TOKYO -- Heading into the Group of 20 summit in Osaka and a planned meeting with U.S. President Donald Trump, Chinese President Xi Jinping has been struggling to come up with a coherent strategy. This inner conflict was reflected in two conflicting messages in movies aired by Chinese state TV.
On June 19, China Central Television dropped its originally scheduled program to broadcast a pro-U.S. film from 20 years ago.
The movie, "Lover's Grief over the Yellow River," is based on an American pilot who makes a forced landing near the Great Wall after battling with Japanese warships during World War II. The heroine is an English-speaking female soldier of the Chinese Communist Party's army. The characters fall in love, and the American and Chinese actors who portrayed them went on to be married in real life as well.
The two later divorced, but for these reasons the movie is familiar to many Chinese.
CCTV's broadcasting of the Sino-American romance immediately after a telephone conversation between Xi and Trump sparked a torrent of speculation over Chinese authorities' intentions. The consensus seemed to be that China is making a fervent love call to the U.S.
Or is it? A month earlier, CCTV abruptly rearranged its programming for three days in a row to air anti-U.S. movies. The classics it broadcast were about the "War to Resist America and Aid Korea," as the 1950-1953 Korean War is known in China.
After "new China," or the People's Republic of China, was founded in 1949, it sent "volunteer soldiers" to North Korea to fight on the North's side. Many lives were lost.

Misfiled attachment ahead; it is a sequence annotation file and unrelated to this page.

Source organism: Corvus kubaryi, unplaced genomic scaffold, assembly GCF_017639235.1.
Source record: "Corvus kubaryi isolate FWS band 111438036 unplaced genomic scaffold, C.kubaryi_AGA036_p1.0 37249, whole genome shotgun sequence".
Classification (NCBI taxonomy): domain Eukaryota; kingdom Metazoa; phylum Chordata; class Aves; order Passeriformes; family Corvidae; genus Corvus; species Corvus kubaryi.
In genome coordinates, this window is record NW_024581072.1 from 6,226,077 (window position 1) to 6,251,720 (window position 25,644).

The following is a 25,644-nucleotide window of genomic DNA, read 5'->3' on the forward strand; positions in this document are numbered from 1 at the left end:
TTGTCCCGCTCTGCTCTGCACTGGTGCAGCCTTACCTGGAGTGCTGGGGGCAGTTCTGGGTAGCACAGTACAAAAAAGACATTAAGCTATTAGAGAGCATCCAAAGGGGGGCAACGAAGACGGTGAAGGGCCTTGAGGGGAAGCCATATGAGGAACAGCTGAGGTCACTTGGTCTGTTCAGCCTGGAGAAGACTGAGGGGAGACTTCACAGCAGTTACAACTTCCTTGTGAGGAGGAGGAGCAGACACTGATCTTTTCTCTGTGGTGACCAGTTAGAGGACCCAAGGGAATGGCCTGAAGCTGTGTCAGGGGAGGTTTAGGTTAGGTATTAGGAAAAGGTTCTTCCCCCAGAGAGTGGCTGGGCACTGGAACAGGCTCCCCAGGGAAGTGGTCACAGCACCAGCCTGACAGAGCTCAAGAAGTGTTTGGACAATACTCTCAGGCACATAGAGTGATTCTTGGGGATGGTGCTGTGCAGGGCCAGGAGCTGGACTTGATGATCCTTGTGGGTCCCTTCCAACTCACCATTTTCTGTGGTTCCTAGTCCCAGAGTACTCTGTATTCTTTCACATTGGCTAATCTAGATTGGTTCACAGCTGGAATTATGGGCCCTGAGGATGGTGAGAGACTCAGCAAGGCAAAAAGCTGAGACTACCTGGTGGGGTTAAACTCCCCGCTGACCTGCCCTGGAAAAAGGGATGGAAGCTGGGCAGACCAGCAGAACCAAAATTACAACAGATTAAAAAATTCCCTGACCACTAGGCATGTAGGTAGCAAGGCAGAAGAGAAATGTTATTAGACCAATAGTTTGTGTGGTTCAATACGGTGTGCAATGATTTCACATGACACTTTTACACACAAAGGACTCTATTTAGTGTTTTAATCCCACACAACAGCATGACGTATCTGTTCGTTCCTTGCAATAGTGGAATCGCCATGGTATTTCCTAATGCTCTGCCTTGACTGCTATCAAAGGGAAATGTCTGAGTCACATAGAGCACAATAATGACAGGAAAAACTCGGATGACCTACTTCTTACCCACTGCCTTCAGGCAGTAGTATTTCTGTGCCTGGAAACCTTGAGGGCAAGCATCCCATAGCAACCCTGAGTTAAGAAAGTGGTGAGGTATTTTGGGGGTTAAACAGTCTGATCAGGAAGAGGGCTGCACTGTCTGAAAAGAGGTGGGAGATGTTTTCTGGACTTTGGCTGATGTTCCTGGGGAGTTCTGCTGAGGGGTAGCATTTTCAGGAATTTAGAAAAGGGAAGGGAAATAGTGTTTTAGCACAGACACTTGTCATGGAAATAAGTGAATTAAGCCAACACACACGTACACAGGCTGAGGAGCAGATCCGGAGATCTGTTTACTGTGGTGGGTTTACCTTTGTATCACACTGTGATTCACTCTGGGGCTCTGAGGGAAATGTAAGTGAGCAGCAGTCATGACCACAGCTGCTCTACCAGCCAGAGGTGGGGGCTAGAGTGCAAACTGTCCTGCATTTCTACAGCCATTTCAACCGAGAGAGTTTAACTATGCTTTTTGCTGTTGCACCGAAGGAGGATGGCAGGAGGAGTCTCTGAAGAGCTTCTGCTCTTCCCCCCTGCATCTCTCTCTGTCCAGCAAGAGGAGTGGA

In China, even entertainment programming is affected by domestic and external politics as interpreted by the party. Fictional TV shows are an important tool to manipulate public opinion toward party-devised political ideologies.
The party's propaganda department is headed by Huang Kunming, one of Xi's close aides. The men came to know each other while Xi was serving as Zhejiang province's top official. Huang was promoted to the 25-member Politburo in 2017.
It has been a month and a half since Beijing sent back to Washington an edited and largely gutted draft trade deal, surprising and angering Trump. The U.S. president subsequently announced hiking punitive tariffs on Chinese goods.
CCTV's broadcasting of anti-U.S. movies for three consecutive days in mid-May came shortly after these events. The films were designed to send viewers a message: "We are ready to fight the U.S. thoroughly."
But that hard-line path Xi chose at the beginning of May has had economic consequences, perhaps deeper than the Chinese side had expected.
These movies aired as China was beginning to prepare for Xi's official visit to North Korea, which came on June 20-21.
In the past year or so, Xi has prioritized his efforts to control China's relations with the U.S. As a result, the president's first official visit to North Korea was delayed. North Korean leader Kim Jong Un has visited China as many as four times since the spring of 2018. He has repeatedly pleaded with Xi to visit North Korea. But Kim's wish to host the Chinese leader did not come true until recently.
Xi put off visiting North Korea because he feared that if China intervened on the Korean Peninsula while the U.S. and North Korea were exploring a breakthrough in their denuclearization talks, it might give Trump an unfavorable impression, adversely affecting U.S.-China trade negotiations.
But the North Korea trip would be important for Xi domestically.
In China, conservatives and radical leftists argue any significant concessions to the U.S. cannot be tolerated, that protecting China's socialist system is the top priority. A good way to appease these groups, who form part of Xi's relatively small support base, is to upgrade China's relations with North Korea, a traditional communist bloc friend.
Xi had one more motive for going to North Korea -- to regain the initiative, even if only slightly, in resumed trade negotiations with the U.S.